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  • Intel Corp.


  •   Intel Drops Plans for ID Numbers

    By Robert O'Harrow Jr. and Elizabeth Corcoran
    Washington Post Staff Writers
    Tuesday, January 26, 1999; Page E1

    Intel Corp. yesterday abruptly backed away from plans for its new silicon chips to automatically issue a unique identification number on the Internet, after critics complained that the technology could expose computer users to privacy intrusions.

    The turnabout by the giant computer chip maker followed an announcement by privacy advocates earlier in the day that they would urge consumers to boycott Intel products in protest of the chip's ID component.

    "This is a significant victory for privacy," said Barry Steinhardt, associate director for the American Civil Liberties Union, who praised Intel for responding to the criticism so quickly. "They did it on Internet time."

    In announcing the ID feature of the new Pentium III microprocessor last week, Intel officials described it as an important step for Internet security. The ID number would help verify the identity of people doing business online, company officials said.

    While each chip still will have a unique number, Intel officials said yesterday, software will be configured in such a way that consumers will be required to turn the ID function "on" instead of turning it "off," as the company had planned.

    Chuck Mulloy, a spokesman for the Santa Clara, Calif., company, acknowledged that Intel is reversing course to show consumers it is sensitive to acute concerns about privacy aired last week after the chip's design was announced.

    "We're listening to what the marketplace is telling us, that they would prefer to turn it on as opposed to turning it off," Mulloy said. "You must account for privacy if you're going to have security."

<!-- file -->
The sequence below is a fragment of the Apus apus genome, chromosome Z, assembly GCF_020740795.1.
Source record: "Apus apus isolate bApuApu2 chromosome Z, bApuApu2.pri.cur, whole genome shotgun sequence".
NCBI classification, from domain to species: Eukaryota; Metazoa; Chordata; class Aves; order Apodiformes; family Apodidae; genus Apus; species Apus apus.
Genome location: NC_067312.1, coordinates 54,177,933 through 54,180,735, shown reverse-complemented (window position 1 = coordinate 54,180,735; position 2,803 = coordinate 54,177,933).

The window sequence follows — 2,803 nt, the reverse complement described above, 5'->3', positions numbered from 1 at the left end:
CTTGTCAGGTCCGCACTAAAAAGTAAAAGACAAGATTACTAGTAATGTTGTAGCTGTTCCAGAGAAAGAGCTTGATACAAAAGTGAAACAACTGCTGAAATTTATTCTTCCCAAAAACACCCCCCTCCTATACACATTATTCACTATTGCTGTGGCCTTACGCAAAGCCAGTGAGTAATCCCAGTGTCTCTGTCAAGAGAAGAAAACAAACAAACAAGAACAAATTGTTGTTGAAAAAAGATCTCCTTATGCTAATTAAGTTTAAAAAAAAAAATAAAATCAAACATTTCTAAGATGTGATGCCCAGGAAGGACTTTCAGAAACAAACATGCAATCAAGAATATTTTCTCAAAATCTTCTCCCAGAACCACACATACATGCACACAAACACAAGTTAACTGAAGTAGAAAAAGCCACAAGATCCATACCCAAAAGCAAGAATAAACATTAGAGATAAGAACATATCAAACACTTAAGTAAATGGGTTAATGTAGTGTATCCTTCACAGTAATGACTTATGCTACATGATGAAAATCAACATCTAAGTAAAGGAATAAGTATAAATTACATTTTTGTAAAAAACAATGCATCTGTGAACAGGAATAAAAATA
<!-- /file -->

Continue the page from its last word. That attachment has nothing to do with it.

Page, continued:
But some privacy advocates believe the change does not go far enough. Computer makers will not be able to include the software for turning the identification number off and on when they sell their first batches of the new machines, which are due to hit the market in coming months.

    Instead, users must electronically fetch the program from Intel's Web site. In addition, the utility program is available only for Windows software. -Those who use the Linux operating system, for instance, must wait until those developers write a similar program.

    Privacy advocates also worry that computer users will be coerced into handing over their identification numbers to get into certain sites on the World Wide Web in essence, allowing businesses at those Web sites to track precisely what computer users do and to compare that activity with data collected about the individual at other Web sites.

    "The default for privacy should be no ID number," said David Banisar, policy director for the Electronic Privacy Information Center, a advocacy group in Washington that helped organize the Intel boycott.

    Rep. Edward J. Markey (D-Mass.), ranking member of the Commerce subcommittee on telecommunications, trade and consumer protection, said he believes consumers need better privacy protections online. "I have great concerns about any unique identifier Web sites might use without any rules," said Markey, who wrote a letter to Intel complaining about the chip last week.

    © Copyright The Washington Post Company

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